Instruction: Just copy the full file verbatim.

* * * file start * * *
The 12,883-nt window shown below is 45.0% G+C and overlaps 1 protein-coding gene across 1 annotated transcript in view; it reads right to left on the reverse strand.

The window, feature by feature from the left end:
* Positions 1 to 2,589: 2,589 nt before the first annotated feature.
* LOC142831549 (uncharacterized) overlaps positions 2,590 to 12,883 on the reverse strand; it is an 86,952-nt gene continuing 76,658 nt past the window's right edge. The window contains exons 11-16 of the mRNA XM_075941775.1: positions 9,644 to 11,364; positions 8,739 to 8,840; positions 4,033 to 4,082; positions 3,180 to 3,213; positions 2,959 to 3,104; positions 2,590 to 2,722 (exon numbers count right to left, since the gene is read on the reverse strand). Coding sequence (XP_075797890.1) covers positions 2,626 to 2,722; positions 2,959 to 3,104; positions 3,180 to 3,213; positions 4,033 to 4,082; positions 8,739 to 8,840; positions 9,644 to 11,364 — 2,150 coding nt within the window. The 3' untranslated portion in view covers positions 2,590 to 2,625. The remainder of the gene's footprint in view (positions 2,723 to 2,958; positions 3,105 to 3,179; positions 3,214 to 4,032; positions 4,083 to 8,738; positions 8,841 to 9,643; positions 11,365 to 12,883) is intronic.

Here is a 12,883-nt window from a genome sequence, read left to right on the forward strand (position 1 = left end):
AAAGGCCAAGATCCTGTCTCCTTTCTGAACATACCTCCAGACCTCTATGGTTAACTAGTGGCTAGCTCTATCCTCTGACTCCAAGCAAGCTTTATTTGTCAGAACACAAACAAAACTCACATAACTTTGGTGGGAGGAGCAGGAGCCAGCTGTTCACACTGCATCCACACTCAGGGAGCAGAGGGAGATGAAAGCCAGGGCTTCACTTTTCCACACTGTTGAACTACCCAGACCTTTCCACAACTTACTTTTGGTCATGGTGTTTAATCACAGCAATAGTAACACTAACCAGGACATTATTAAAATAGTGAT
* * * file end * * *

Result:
The 12,883-nt window shown below is 45.0% G+C and overlaps 1 protein-coding gene across 1 annotated transcript in view; it reads right to left on the reverse strand.

The window, feature by feature from the left end:
* Positions 1 to 2,589: 2,589 nt before the first annotated feature.
* LOC142831549 (uncharacterized) overlaps positions 2,590 to 12,883 on the reverse strand; it is an 86,952-nt gene continuing 76,658 nt past the window's right edge. The window contains exons 11-16 of the mRNA XM_075941775.1: positions 9,644 to 11,364; positions 8,739 to 8,840; positions 4,033 to 4,082; positions 3,180 to 3,213; positions 2,959 to 3,104; positions 2,590 to 2,722 (exon numbers count right to left, since the gene is read on the reverse strand). Coding sequence (XP_075797890.1) covers positions 2,626 to 2,722; positions 2,959 to 3,104; positions 3,180 to 3,213; positions 4,033 to 4,082; positions 8,739 to 8,840; positions 9,644 to 11,364 — 2,150 coding nt within the window. The 3' untranslated portion in view covers positions 2,590 to 2,625. The remainder of the gene's footprint in view (positions 2,723 to 2,958; positions 3,105 to 3,179; positions 3,214 to 4,032; positions 4,083 to 8,738; positions 8,841 to 9,643; positions 11,365 to 12,883) is intronic.

Here is a 12,883-nt window from a genome sequence, read left to right on the forward strand (position 1 = left end):
AAAGGCCAAGATCCTGTCTCCTTTCTGAACATACCTCCAGACCTCTATGGTTAACTAGTGGCTAGCTCTATCCTCTGACTCCAAGCAAGCTTTATTTGTCAGAACACAAACAAAACTCACATAACTTTGGTGGGAGGAGCAGGAGCCAGCTGTTCACACTGCATCCACACTCAGGGAGCAGAGGGAGATGAAAGCCAGGGCTTCACTTTTCCACACTGTTGAACTACCCAGACCTTTCCACAACTTACTTTTGGTCATGGTGTTTAATCACAGCAATAGTAACACTAACCAGGACATTATTAAAATAGTGAT